Friday, February 3, 2012

The Other Side of My Family - the Pictorial Review, Part Two

            This week I continue my review of family photos in my possession – this time my dad’s side of the family.
            My Dad’s parents were Melvin Chester James and Mary May McConahy James.  This is, I admit, a difficult generation for me to deal with.  My father and my grandmother appeared to revere my grandfather, but as I have tried to look objectively at his life and behaviors, it seems that at best Melvin was a dreamer and at worst he was a self-centered drunk who took advantage of his wife’s love.  He was an alcoholic who died leaving his wife and the three youngest of their children without means of support.  But Mary was accustomed to being left alone while Melvin went traipsing about – most famously when he left her to study to be a Native American shaman in the midst of the Great Depression.  I know, I need to refer to my own code of family research on this one, however, I think that because I knew and loved the people he hurt, I just am not able to look on Melvin with affection or humor.
            But enough of my failings as an objective historian!  On to the rest of the family.
            I like this photo of Mary May McConahy – she's the one on the right.  I understand that she wore her hair in two braids like this long into her adulthood.  When I knew her she always sported the traditional grandmother haircut.
            This photo is of William Albert James and Amanda Elmira Gray.  Amanda Elmira was affectionately known as “Ellen” in that inscrutable way that people have of creating nicknames.  William and Ellen were deeply in love, and William was hear-broken when she died.  But like many who find married life wonderful, William soon remarried and lived to regret it.  Well, lived and possibly died.  We know that William met a bloody end, and his second wife spent the end of her life as a voluntarily committed inmate of a state hospital.  The sheriff ruled William’s death a suicide, but the facts do not seem to support such an allegation.  But that is all fodder for another time.
            While this is a photograph of a document, not a picture, I still count it among my family portraits.  This is the Union Army discharge for John William James, the father of William Albert.  John William appears to be one of many men who suffered from PTSD after the war, and when I tell you the stories of the things he lived through and witnessed, you will understand why I believe it was PTSD that led to him one day simply leaving his wife and child and returning to live with his parents.  Interestingly, he maintained a good relationship with William Albert, and moved in with his son later in his life.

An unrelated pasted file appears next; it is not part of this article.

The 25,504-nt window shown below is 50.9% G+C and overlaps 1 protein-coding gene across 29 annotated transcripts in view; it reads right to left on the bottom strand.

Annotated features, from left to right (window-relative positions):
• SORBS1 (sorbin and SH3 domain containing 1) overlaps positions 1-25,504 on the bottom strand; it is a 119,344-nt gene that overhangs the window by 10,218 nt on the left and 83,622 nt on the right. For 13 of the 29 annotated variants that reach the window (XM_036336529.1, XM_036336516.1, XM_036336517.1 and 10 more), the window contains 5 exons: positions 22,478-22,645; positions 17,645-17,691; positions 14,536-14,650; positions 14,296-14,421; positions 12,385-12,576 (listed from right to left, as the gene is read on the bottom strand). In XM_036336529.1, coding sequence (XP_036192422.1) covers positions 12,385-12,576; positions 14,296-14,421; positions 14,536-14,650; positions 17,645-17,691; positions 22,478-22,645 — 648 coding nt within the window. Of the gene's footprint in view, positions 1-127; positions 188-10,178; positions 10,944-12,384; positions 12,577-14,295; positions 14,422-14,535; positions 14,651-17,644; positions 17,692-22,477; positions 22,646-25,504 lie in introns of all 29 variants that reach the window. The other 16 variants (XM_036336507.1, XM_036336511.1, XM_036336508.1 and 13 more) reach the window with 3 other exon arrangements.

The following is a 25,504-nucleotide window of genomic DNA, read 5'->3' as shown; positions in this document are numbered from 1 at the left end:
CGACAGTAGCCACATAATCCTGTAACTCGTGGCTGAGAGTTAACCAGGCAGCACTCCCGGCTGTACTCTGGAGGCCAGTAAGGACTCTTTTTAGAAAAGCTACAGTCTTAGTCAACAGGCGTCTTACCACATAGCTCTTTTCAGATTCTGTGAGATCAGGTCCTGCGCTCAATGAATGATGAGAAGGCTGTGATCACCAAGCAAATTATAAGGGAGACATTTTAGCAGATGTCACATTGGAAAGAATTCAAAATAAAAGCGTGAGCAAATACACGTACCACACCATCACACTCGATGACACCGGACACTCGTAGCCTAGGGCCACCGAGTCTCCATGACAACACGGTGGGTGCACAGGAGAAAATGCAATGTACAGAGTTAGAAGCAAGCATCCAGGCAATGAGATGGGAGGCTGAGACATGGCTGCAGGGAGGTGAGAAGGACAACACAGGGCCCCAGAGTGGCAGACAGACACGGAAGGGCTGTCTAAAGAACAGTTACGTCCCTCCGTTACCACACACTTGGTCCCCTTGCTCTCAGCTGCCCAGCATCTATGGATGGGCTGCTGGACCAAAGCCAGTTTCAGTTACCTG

Here is one of the most unfortunate photographs in my collection.  I say “unfortunate” because one look at this haggard woman and most say “I would have left her if she was my wife”.  This is Rebecca Catherine Ritchey James Hicks.  After John William left her Rebecca petitioned the courts for and received dissolution of their marriage, freeing her to remarry.  Her second husband, Matthew Hicks, was proof that today’s blended families are nothing new.  The grandchildren of Rebecca and John knew both grandparents and Matthew Hicks, whom they referred to as “Uncle Matt” and no one ever seemed too concerned with the odd family arrangements of the older generation.
            Back to the McConahy side of the family, first, to look at a photograph of my grandma’s brother, Braden McConahy.  I met Braden once, back oh-so-many years ago, and all that I remember was that he was just another old man who I had to be polite to and endure several boring hours in his boring house while he and Grandma talked.  How sad that I was too young to realize what a potential treasure trove he represented.
Next we have two truly beautiful people:  Thomas Braden McConahy (above) and his wife Mary Rachel Fletcher McConahy, the parents of Braden and Mary (and more).  These photos were taken around the time of their wedding.  Mary is a wonderful example of what a stylish lady wore in her days, and Thomas seems so young and healthy that it is hard to imagine he literally worked himself to death in a tin mill before he turned 39.
I have written about the tragedy of Thomas “Big Tom” McConahy’s life already, so there is nothing more to say at this time, except that he was the father of Thomas Braden and left Pennsylvania before his granddaughter, Mary, ever knew him.  This image is particularly dear to me because the handwriting is that of my Grandma James.
I have also included a photograph of the headstone of his wife, Minerva Ward McConahy.  This lady is amazing to me - she had to put up with the most foul accusations from Big Tom (he accused her of openly living with other men, and of trying to foist her illegitimate children off on him).  Her marker also offers more clues into Big Tom's behavior:  note that Mary Bell died at age 4, and Sadie at age 16.  Death and tragedy seemed to stalk Big Tom.
My last two photos also appear to have been taken together, although not on their wedding day.  Perhaps an anniversary or maybe it was simply an opportunity they couldn’t pass up.  These are Mary Rachel’s parents Hugh and Sarah McElheny Fletcher.  Hugh represents a Civil War mystery – was he the same Hugh Fletcher who deserted the Army?  And Sarah provides a challenge in her last name, which, like McConahy, can have about a dozen different spellings!
So there you have it – my family photo album.  With some hints and sneak peeks.  I’ll start telling the stories next week!  

1 comment:

  1. You have a great collection of family photographs and interesting stories to go with them. Thank you for sharing. (My great grandfather had a very similar personality to yours - so I can relate.)
    Theresa (Tangled Trees)